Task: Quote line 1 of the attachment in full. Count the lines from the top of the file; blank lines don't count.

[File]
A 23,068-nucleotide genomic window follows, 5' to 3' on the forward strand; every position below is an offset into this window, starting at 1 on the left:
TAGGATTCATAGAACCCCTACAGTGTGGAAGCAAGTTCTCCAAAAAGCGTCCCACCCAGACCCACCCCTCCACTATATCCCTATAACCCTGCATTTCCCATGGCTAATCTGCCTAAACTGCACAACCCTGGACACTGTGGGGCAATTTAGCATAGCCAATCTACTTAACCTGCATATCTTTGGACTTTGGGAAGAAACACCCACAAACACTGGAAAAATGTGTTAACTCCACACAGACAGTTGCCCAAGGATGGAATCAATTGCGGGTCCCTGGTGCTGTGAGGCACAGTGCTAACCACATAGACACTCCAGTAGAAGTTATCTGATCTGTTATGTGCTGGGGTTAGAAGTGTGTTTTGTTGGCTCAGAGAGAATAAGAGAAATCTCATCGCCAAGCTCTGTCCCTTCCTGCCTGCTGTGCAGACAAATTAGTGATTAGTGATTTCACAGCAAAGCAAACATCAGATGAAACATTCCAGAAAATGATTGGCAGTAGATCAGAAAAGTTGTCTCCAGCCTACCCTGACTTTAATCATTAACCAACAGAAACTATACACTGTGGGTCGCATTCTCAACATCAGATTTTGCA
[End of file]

A 23,068-nucleotide genomic window follows, 5' to 3' on the forward strand; every position below is an offset into this window, starting at 1 on the left: